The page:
HOLLIDAYSBURG — Criminal charges in two Blair County impaired driving cases are at risk in light of recent court rulings that suppressed evidence based on unwarranted traffic stops.
In one of the DUI cases, Judge Elizabeth A. Doyle ruled that a state trooper did not have sufficient cause to initiate a traffic stop on Sept. 3, 2021, after a Claysburg driver cleared the passenger side wheels of his vehicle to cross a line of fog for nine seconds.
In a second case, Doyle reviewed a video recorded on April 10, 2021 by a Hollidaysburg borough police officer and found it was not good enough to show the officer saw a code violation. off the road, the reason he stopped a motorist in Hollidaysburg who was later charged. with DUI.
Defense attorney Thomas M. Dickey disputed the charges, saying the traffic stops were not warranted. Based on Doyle’s rulings, the evidence supporting the DUI and related charges was suppressed.
Dickey said Thursday he was pleased with both rulings and the time and attention the judge devoted to them.
One of the decisions, however, could be subject to further scrutiny.
In the Hollidaysburg case, Assistant District Attorney Jessica Weil filed a motion asking the judge to reconsider her decision. In this case, Weil wants the judge to call a hearing and take testimony from the police officer who filed the charges. The officer was unavailable to attend a pre-hearing in the case.
Doyle acknowledged that his decision was based solely on a review of the officer’s video with “insufficient evidence” a traffic violation, erratic driving, drunkenness or any criminal activity justifying the arrest of the driver.
Court documents filed by the police officer indicate that the driver did not stop for a traffic light on Allegheny Street, before making a wide right turn onto North Juniata Street.
Doyle said the police officer’s video prevented her from determining whether the driver had crossed a “flawed” yellow light or a red light. As the driver approached the intersection, the judge said it appeared the light was changing from green to yellow. Regarding the driver’s wide turn, the judge expressed no concern that it was a violation.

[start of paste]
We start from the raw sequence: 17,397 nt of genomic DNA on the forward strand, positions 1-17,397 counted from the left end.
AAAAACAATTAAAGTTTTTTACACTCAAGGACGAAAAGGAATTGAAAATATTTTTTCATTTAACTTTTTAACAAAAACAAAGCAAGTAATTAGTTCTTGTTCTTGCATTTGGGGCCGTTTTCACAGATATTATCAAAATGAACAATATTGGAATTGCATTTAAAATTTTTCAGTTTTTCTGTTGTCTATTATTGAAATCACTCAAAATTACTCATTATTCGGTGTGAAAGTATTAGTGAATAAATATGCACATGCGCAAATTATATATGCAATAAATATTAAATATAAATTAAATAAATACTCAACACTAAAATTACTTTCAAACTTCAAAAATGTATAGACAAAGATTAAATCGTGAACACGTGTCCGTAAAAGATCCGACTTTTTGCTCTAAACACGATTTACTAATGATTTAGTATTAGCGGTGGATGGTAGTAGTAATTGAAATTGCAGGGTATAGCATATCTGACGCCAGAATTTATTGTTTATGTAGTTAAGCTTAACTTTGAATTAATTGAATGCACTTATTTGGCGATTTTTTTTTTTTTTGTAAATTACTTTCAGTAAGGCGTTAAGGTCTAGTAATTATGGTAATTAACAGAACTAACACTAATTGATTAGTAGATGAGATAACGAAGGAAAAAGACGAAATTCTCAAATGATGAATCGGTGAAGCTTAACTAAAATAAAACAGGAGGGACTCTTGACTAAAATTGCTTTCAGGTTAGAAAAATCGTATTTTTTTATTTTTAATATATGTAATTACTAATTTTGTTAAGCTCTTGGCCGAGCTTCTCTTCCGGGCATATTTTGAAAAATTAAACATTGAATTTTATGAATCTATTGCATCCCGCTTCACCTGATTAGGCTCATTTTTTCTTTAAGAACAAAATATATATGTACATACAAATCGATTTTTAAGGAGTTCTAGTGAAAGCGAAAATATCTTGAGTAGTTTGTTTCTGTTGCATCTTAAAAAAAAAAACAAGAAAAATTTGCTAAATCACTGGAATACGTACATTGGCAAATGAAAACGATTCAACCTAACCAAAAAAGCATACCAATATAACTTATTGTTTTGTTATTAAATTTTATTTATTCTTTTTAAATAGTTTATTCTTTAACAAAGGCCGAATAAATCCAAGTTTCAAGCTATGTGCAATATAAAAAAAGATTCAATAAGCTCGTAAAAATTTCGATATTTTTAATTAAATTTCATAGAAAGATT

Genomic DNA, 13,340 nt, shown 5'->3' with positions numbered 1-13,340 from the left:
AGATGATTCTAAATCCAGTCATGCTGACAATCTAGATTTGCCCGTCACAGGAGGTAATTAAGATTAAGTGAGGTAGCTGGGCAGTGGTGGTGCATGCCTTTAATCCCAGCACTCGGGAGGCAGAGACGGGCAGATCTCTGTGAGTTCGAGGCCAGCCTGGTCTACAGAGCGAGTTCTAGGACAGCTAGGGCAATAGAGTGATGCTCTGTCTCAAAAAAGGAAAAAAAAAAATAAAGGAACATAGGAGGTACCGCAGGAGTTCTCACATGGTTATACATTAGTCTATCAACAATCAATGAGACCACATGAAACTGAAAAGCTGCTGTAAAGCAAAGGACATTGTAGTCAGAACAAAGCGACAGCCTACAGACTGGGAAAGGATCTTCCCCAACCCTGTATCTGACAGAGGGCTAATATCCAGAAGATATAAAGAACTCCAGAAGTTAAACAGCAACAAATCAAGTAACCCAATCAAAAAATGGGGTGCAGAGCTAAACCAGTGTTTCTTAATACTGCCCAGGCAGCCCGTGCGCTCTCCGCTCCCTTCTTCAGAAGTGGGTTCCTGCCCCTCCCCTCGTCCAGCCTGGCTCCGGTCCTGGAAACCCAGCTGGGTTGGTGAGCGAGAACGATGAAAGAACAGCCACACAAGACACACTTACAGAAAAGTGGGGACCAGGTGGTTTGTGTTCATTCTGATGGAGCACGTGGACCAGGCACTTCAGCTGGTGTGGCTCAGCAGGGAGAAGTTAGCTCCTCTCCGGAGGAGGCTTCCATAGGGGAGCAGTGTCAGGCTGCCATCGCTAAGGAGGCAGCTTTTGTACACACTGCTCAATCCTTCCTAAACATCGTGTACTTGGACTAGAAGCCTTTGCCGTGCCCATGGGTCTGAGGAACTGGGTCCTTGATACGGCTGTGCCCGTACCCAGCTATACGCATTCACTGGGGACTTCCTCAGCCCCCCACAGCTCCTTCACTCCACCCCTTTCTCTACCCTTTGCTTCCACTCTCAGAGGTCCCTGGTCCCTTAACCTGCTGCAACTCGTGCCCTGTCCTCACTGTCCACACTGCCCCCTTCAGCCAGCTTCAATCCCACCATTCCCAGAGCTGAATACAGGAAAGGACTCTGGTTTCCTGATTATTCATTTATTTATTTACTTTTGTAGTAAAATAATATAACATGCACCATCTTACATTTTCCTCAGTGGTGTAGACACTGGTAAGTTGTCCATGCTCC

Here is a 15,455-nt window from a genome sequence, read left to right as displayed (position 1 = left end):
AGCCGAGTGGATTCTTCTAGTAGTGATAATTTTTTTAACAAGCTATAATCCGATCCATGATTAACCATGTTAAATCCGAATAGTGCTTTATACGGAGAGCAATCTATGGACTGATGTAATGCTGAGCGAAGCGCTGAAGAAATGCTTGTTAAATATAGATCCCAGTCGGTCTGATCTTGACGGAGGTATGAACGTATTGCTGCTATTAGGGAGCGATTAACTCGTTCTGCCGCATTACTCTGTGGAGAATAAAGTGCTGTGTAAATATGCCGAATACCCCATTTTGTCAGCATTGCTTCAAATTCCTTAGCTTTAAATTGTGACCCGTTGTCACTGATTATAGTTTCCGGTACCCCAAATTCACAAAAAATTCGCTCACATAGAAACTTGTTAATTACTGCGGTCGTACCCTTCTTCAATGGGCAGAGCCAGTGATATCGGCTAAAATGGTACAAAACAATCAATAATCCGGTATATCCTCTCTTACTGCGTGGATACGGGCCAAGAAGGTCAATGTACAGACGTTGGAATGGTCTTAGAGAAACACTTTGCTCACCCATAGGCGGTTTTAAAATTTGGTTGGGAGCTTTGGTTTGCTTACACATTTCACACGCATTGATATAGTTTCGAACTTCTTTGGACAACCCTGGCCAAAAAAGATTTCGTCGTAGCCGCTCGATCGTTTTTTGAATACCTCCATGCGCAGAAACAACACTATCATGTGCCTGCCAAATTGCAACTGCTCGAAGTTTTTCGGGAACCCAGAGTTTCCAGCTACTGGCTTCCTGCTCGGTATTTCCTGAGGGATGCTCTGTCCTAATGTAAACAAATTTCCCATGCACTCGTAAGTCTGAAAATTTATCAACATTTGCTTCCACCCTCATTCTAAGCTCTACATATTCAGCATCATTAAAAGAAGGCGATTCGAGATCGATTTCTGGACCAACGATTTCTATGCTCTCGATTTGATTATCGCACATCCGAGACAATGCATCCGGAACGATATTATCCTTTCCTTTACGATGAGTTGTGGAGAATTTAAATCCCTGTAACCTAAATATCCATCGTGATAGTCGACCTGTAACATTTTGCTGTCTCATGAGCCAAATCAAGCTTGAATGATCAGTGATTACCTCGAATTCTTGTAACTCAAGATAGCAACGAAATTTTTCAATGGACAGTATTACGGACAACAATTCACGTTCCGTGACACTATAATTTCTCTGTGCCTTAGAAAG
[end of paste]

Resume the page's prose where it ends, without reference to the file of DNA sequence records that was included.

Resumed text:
“The video shows that the police officer had to make a big turn when he rounded the same corner”, wrote the judge in her decision.
Doyle also pointed out in his ruling that the officer reported following the driver west on North Juniata Street and seeing the driver cross the double yellow line and the white fog line on multiple occasions. But those allegations are not visible on the video, the judge said.
In the DUI case involving the Claysburg driver, the state trooper reported seeing the driver heading south on Dunnings Highway, before turning right onto Quarry Road in Greenfield Township. During this time, and aided by a video recording, it was documented that the tires on the passenger side of the vehicle crossed the fog line for nine seconds.
In a June 9 hearing, then-assistant district attorney Ilissa Zimmerman argued that the officer was justified in stopping the driver because his passenger’s two wheels were over the road. fog line for longer than an instant.
Dickey challenged this position by asking the soldier if he had seen any other misconduct and the soldier said no.
In making her decision, Doyle said she considered two appeals court decisions that considered whether police had probable cause to stop a motorist when the only behavior observed was a fleeting transgression.
In a 2001 decision by the state Supreme Court in Commonwealth v. Gleason, the court found no evidence that a driver created a safety hazard by momentarily crossing the road berm. In a 2004 decision by the State Superior Court in Commonwealth v. Garcia, that court found that two brief incidents of drifting across the berm line two blocks away were not sufficient cause. for a traffic stop.
Based on these cases and the absence of other violations, Doyle said she would grant the motion to suppress the evidence.
“Nine seconds does not establish probable cause to carry out a traffic stop”, she says.
Mirror Staff Writer Kay Stephens is at 814-946-7456.